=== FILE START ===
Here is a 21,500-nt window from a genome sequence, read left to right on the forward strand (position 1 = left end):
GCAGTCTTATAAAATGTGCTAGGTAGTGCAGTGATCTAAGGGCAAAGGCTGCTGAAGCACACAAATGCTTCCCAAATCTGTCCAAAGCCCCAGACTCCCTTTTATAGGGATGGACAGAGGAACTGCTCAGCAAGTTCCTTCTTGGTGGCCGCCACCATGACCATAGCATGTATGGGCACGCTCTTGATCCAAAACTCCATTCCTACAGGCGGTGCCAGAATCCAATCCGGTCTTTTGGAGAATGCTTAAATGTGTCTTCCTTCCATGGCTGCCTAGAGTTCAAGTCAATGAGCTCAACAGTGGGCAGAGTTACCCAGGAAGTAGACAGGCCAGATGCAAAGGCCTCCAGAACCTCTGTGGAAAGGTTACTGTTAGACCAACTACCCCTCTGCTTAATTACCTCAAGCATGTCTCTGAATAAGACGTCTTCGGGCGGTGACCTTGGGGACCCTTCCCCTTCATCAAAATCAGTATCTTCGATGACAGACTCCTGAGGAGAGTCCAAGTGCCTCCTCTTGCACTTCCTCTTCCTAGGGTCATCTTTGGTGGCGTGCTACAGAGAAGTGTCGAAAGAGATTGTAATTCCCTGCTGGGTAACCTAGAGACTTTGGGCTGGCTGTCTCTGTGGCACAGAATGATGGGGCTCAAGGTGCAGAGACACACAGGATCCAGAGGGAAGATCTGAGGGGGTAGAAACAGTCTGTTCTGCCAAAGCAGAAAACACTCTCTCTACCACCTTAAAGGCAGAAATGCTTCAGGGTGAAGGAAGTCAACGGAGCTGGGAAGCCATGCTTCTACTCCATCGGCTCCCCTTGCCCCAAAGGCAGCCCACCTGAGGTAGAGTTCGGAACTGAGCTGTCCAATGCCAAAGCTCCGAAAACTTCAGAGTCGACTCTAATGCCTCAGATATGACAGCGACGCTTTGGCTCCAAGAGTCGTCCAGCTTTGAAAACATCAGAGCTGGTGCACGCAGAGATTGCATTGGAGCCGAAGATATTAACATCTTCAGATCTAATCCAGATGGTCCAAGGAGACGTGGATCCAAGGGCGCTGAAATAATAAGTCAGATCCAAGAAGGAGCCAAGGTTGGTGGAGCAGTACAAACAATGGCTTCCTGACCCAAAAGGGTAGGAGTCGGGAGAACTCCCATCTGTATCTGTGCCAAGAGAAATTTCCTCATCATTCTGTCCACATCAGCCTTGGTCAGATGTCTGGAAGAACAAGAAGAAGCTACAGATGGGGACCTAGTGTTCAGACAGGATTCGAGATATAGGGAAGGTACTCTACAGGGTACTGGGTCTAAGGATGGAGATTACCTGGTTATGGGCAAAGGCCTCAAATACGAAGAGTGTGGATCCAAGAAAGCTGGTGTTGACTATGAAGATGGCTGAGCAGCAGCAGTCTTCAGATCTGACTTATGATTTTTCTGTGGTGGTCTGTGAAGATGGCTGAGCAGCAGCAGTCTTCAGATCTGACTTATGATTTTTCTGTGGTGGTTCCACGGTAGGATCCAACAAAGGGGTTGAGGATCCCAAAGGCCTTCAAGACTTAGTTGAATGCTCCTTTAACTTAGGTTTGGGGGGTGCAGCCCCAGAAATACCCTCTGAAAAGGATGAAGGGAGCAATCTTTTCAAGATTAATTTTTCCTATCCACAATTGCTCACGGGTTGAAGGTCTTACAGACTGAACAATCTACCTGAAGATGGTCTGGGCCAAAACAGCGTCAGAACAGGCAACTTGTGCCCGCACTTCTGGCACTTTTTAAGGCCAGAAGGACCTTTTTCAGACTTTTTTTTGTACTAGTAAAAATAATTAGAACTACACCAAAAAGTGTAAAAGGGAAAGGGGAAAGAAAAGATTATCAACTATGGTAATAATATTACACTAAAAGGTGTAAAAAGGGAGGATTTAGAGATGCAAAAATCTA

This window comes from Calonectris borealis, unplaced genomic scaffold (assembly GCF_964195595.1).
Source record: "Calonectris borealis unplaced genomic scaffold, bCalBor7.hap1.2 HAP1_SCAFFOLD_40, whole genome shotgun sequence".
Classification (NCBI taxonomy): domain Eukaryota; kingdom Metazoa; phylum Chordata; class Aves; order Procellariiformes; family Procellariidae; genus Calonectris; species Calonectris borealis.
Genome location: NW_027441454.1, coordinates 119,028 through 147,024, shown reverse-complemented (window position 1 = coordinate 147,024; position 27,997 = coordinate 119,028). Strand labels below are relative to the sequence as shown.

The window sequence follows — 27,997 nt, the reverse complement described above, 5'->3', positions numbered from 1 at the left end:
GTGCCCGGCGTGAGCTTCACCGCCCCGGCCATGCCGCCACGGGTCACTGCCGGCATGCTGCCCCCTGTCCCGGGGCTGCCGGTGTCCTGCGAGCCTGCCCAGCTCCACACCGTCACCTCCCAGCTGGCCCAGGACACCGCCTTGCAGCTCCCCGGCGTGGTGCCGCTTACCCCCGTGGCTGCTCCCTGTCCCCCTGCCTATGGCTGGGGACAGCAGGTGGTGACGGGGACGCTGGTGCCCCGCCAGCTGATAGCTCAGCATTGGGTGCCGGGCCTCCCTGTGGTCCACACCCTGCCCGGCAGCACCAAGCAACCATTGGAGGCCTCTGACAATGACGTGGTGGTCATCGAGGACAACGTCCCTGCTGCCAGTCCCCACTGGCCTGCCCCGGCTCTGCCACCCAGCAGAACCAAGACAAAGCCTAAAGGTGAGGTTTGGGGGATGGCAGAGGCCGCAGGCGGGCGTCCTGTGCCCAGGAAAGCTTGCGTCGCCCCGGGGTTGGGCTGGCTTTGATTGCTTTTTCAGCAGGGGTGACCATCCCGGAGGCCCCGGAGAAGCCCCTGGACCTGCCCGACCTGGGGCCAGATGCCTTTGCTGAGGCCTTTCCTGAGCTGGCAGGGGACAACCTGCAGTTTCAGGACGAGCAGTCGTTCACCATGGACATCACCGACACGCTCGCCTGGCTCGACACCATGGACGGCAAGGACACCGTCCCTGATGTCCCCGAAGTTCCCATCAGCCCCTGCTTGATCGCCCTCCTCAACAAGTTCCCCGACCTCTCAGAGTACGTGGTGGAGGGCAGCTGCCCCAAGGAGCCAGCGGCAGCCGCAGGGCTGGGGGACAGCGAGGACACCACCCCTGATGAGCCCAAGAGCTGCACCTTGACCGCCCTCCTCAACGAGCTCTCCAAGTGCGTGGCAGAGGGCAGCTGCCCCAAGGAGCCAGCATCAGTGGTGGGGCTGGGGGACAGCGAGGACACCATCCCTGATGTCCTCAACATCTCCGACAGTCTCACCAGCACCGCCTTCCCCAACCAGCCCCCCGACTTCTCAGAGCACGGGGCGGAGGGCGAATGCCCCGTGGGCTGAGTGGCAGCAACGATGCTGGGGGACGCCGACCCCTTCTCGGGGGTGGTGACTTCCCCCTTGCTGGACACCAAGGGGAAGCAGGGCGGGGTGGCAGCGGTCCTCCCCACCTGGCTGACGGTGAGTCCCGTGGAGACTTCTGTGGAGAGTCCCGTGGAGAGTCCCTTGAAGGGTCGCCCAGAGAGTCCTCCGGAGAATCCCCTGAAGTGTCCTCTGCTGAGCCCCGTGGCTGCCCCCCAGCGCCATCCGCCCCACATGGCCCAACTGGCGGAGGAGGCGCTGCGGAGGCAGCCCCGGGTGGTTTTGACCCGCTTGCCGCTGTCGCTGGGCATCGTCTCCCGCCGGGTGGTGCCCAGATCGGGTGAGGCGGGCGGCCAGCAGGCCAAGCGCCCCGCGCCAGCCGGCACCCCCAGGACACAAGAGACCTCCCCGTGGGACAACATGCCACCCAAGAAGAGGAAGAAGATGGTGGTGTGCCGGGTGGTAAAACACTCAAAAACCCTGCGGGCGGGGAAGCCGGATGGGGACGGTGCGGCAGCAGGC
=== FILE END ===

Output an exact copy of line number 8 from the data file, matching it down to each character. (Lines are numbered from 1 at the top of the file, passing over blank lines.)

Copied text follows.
GTGCCCGGCGTGAGCTTCACCGCCCCGGCCATGCCGCCACGGGTCACTGCCGGCATGCTGCCCCCTGTCCCGGGGCTGCCGGTGTCCTGCGAGCCTGCCCAGCTCCACACCGTCACCTCCCAGCTGGCCCAGGACACCGCCTTGCAGCTCCCCGGCGTGGTGCCGCTTACCCCCGTGGCTGCTCCCTGTCCCCCTGCCTATGGCTGGGGACAGCAGGTGGTGACGGGGACGCTGGTGCCCCGCCAGCTGATAGCTCAGCATTGGGTGCCGGGCCTCCCTGTGGTCCACACCCTGCCCGGCAGCACCAAGCAACCATTGGAGGCCTCTGACAATGACGTGGTGGTCATCGAGGACAACGTCCCTGCTGCCAGTCCCCACTGGCCTGCCCCGGCTCTGCCACCCAGCAGAACCAAGACAAAGCCTAAAGGTGAGGTTTGGGGGATGGCAGAGGCCGCAGGCGGGCGTCCTGTGCCCAGGAAAGCTTGCGTCGCCCCGGGGTTGGGCTGGCTTTGATTGCTTTTTCAGCAGGGGTGACCATCCCGGAGGCCCCGGAGAAGCCCCTGGACCTGCCCGACCTGGGGCCAGATGCCTTTGCTGAGGCCTTTCCTGAGCTGGCAGGGGACAACCTGCAGTTTCAGGACGAGCAGTCGTTCACCATGGACATCACCGACACGCTCGCCTGGCTCGACACCATGGACGGCAAGGACACCGTCCCTGATGTCCCCGAAGTTCCCATCAGCCCCTGCTTGATCGCCCTCCTCAACAAGTTCCCCGACCTCTCAGAGTACGTGGTGGAGGGCAGCTGCCCCAAGGAGCCAGCGGCAGCCGCAGGGCTGGGGGACAGCGAGGACACCACCCCTGATGAGCCCAAGAGCTGCACCTTGACCGCCCTCCTCAACGAGCTCTCCAAGTGCGTGGCAGAGGGCAGCTGCCCCAAGGAGCCAGCATCAGTGGTGGGGCTGGGGGACAGCGAGGACACCATCCCTGATGTCCTCAACATCTCCGACAGTCTCACCAGCACCGCCTTCCCCAACCAGCCCCCCGACTTCTCAGAGCACGGGGCGGAGGGCGAATGCCCCGTGGGCTGAGTGGCAGCAACGATGCTGGGGGACGCCGACCCCTTCTCGGGGGTGGTGACTTCCCCCTTGCTGGACACCAAGGGGAAGCAGGGCGGGGTGGCAGCGGTCCTCCCCACCTGGCTGACGGTGAGTCCCGTGGAGACTTCTGTGGAGAGTCCCGTGGAGAGTCCCTTGAAGGGTCGCCCAGAGAGTCCTCCGGAGAATCCCCTGAAGTGTCCTCTGCTGAGCCCCGTGGCTGCCCCCCAGCGCCATCCGCCCCACATGGCCCAACTGGCGGAGGAGGCGCTGCGGAGGCAGCCCCGGGTGGTTTTGACCCGCTTGCCGCTGTCGCTGGGCATCGTCTCCCGCCGGGTGGTGCCCAGATCGGGTGAGGCGGGCGGCCAGCAGGCCAAGCGCCCCGCGCCAGCCGGCACCCCCAGGACACAAGAGACCTCCCCGTGGGACAACATGCCACCCAAGAAGAGGAAGAAGATGGTGGTGTGCCGGGTGGTAAAACACTCAAAAACCCTGCGGGCGGGGAAGCCGGATGGGGACGGTGCGGCAGCAGGC